“The studies were commissioned in March 2020 some four months after a moratorium on hydraulic fracturing in England was announced by the UK Govt citing disturbance caused to residents local to the PNR site. Their release today, 13 months after that moratorium announcement, will, we believe, allow that decision to be considered and reviewed in a new light.

“We note in particular the finding that the maximum induced seismic event at PNR2 of 2.9Ml “may cause sparse cases of low superficial damage”. This is consistent with our own data of the low level impact of the 2.9Ml event. The data also confirms that the levels of ground vibration generated during hydraulic fracturing at PNR were typically below levels frequently encountered and safely managed in other UK onshore industry such as quarrying, construction and geothermal (ref ongoing Cornwall geothermal well).

“We will now fully assess the detailed reports and discuss further with other industry players, with Regulators and with the Govt. Our focus will be on how shale can be put on a level regulatory playing field with comparable industries already managing the risk of induced ground vibrations and operating safely and responsibly in the UK.”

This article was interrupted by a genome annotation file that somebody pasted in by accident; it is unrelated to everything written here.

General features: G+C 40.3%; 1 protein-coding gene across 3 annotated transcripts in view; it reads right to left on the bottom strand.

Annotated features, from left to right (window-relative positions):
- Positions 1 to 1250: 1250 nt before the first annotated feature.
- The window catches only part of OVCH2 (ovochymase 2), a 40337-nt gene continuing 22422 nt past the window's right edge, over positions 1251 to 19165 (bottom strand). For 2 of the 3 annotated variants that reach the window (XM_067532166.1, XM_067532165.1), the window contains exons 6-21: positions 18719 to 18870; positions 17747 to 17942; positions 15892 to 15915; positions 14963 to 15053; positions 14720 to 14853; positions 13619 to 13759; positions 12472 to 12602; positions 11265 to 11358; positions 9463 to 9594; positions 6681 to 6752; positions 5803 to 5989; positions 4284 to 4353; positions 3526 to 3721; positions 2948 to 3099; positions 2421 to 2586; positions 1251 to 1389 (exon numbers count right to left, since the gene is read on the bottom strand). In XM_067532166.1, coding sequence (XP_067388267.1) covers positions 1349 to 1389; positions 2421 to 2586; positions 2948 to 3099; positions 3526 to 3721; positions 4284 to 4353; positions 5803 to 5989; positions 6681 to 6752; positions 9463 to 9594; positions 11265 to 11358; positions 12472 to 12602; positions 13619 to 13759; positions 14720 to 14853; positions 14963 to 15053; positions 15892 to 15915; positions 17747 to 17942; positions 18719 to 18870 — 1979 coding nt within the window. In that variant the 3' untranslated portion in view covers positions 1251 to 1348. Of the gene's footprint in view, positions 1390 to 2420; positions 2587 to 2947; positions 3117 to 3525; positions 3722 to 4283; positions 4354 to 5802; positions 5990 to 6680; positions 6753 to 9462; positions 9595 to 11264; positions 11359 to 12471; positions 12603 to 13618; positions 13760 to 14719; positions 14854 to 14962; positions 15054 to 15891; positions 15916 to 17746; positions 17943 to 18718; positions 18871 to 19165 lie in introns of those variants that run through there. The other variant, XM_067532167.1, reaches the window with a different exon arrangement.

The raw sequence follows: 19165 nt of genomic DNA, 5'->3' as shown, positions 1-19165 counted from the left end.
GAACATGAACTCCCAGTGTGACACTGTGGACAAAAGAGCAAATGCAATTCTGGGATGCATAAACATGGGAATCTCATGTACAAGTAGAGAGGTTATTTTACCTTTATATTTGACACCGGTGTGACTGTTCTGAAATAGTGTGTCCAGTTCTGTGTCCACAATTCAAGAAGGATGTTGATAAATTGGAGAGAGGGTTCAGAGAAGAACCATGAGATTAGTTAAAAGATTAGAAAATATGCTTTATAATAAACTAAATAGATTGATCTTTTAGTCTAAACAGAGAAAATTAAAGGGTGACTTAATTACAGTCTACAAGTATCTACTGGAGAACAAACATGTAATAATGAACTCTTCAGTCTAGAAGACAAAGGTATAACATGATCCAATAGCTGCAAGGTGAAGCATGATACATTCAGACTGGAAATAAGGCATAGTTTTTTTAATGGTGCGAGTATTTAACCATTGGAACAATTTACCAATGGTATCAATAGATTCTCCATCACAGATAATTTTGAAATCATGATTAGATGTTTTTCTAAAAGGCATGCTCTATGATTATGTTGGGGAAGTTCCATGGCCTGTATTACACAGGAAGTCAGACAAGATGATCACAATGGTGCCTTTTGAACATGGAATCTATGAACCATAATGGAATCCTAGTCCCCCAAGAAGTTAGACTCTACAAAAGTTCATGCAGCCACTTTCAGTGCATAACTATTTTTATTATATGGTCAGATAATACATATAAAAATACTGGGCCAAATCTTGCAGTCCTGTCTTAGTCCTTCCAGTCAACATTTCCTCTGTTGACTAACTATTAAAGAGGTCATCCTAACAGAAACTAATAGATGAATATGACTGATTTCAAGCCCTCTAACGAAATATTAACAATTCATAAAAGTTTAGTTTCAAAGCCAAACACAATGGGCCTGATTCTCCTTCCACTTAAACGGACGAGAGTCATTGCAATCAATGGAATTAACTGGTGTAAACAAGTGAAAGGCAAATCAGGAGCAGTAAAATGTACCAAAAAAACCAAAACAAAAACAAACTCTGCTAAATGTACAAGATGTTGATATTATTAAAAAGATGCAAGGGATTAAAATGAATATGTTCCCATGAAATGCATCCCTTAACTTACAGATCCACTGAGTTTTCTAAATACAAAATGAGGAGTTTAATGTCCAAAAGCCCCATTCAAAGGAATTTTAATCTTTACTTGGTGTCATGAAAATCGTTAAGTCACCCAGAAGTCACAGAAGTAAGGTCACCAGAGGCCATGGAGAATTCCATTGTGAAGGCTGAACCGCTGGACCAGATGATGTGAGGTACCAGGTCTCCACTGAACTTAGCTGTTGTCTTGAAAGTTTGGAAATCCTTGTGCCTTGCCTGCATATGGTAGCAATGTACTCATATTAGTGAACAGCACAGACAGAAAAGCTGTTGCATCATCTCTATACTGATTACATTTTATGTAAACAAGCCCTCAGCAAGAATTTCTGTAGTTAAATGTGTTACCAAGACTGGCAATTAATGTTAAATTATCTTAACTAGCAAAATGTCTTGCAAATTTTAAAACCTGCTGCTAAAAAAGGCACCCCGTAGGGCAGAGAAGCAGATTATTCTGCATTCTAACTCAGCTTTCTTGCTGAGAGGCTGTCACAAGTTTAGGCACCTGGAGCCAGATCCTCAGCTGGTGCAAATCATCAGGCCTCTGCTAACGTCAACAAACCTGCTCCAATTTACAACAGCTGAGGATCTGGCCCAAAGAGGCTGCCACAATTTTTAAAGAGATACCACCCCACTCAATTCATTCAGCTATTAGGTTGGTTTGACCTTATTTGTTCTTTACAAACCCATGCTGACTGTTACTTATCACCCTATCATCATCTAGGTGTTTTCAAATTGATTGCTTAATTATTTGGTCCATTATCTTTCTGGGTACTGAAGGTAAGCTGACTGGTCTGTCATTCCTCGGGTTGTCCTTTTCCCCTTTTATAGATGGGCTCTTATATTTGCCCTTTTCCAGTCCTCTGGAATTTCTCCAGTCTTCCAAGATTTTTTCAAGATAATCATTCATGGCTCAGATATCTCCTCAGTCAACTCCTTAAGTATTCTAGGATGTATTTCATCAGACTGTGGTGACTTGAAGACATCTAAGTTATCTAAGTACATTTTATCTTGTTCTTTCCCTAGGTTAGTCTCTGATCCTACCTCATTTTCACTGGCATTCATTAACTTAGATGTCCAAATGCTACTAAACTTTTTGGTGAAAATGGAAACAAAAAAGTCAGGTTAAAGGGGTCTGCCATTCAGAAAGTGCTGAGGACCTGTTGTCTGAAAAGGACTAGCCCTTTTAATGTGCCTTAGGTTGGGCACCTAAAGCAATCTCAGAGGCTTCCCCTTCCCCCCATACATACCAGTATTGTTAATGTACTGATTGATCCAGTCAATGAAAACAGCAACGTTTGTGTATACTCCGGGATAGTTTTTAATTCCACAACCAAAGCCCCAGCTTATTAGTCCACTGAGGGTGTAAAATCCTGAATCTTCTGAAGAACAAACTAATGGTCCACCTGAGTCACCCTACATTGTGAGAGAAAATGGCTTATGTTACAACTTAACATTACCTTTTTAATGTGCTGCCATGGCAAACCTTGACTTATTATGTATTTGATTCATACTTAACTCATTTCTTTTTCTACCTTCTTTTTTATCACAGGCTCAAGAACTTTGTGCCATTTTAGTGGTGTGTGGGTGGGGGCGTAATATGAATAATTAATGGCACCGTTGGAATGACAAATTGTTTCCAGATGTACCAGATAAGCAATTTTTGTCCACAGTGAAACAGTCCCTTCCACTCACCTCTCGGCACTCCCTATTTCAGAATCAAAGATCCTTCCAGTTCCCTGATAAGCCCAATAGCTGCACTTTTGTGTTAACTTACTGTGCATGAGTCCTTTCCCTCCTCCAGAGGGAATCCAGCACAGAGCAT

On the damage risk from a 4.5ML induced earthquake, the company said:

“Induced seismicity of this magnitude is not something that we or other experts in the field have considered a credible scenario. We will fully assess the detailed report to better understand the scientific rationale for its inclusion.”

Ken Cronin, chief executive of the industry body, UK Onshore Oil and Gas, said:

“We note the release of four studies regarding seismicity around Preston New Road. Due to the nature of the reports, our technical teams will need time to study them in detail. During this process we will continue to work with Government and our regulators in regards to the hydraulic fracturing moratorium.”

“More work needed”

The OGA said the performance of tools used to predict the likelihood and magnitude of earthquakes should be improved.

It said there were limitations with reflection seismic surveys when used to identify sub-surface faults. Alternative methods were needed, it said, to predict and avoid faults and fracture networks that lead to seismic events